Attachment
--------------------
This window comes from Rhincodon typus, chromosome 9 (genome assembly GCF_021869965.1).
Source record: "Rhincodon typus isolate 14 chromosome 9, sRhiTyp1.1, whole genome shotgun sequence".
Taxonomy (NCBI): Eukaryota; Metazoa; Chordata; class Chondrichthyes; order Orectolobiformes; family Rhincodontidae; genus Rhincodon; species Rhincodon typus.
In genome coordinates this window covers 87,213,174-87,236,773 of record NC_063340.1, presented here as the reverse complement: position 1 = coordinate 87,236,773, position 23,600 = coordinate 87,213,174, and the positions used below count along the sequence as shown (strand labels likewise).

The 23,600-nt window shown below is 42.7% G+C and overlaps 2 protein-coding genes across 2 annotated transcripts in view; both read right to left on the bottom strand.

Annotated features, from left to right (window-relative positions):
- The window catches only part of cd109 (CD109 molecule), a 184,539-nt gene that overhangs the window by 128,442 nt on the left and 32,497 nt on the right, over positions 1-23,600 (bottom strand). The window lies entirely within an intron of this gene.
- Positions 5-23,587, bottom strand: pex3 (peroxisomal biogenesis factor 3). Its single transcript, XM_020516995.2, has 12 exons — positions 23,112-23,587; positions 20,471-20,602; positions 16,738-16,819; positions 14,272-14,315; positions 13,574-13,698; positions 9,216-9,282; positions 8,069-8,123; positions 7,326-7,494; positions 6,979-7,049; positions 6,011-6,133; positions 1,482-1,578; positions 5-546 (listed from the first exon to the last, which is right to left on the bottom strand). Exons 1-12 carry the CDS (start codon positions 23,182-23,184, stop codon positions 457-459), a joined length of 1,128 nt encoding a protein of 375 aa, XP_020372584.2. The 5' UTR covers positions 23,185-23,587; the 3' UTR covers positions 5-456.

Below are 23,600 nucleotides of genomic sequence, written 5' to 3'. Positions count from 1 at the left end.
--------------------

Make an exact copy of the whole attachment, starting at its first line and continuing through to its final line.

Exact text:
This window comes from Rhincodon typus, chromosome 9 (genome assembly GCF_021869965.1).
Source record: "Rhincodon typus isolate 14 chromosome 9, sRhiTyp1.1, whole genome shotgun sequence".
Taxonomy (NCBI): Eukaryota; Metazoa; Chordata; class Chondrichthyes; order Orectolobiformes; family Rhincodontidae; genus Rhincodon; species Rhincodon typus.
In genome coordinates this window covers 87,213,174-87,236,773 of record NC_063340.1, presented here as the reverse complement: position 1 = coordinate 87,236,773, position 23,600 = coordinate 87,213,174, and the positions used below count along the sequence as shown (strand labels likewise).

The 23,600-nt window shown below is 42.7% G+C and overlaps 2 protein-coding genes across 2 annotated transcripts in view; both read right to left on the bottom strand.

Annotated features, from left to right (window-relative positions):
- The window catches only part of cd109 (CD109 molecule), a 184,539-nt gene that overhangs the window by 128,442 nt on the left and 32,497 nt on the right, over positions 1-23,600 (bottom strand). The window lies entirely within an intron of this gene.
- Positions 5-23,587, bottom strand: pex3 (peroxisomal biogenesis factor 3). Its single transcript, XM_020516995.2, has 12 exons — positions 23,112-23,587; positions 20,471-20,602; positions 16,738-16,819; positions 14,272-14,315; positions 13,574-13,698; positions 9,216-9,282; positions 8,069-8,123; positions 7,326-7,494; positions 6,979-7,049; positions 6,011-6,133; positions 1,482-1,578; positions 5-546 (listed from the first exon to the last, which is right to left on the bottom strand). Exons 1-12 carry the CDS (start codon positions 23,182-23,184, stop codon positions 457-459), a joined length of 1,128 nt encoding a protein of 375 aa, XP_020372584.2. The 5' UTR covers positions 23,185-23,587; the 3' UTR covers positions 5-456.

Below are 23,600 nucleotides of genomic sequence, written 5' to 3'. Positions count from 1 at the left end.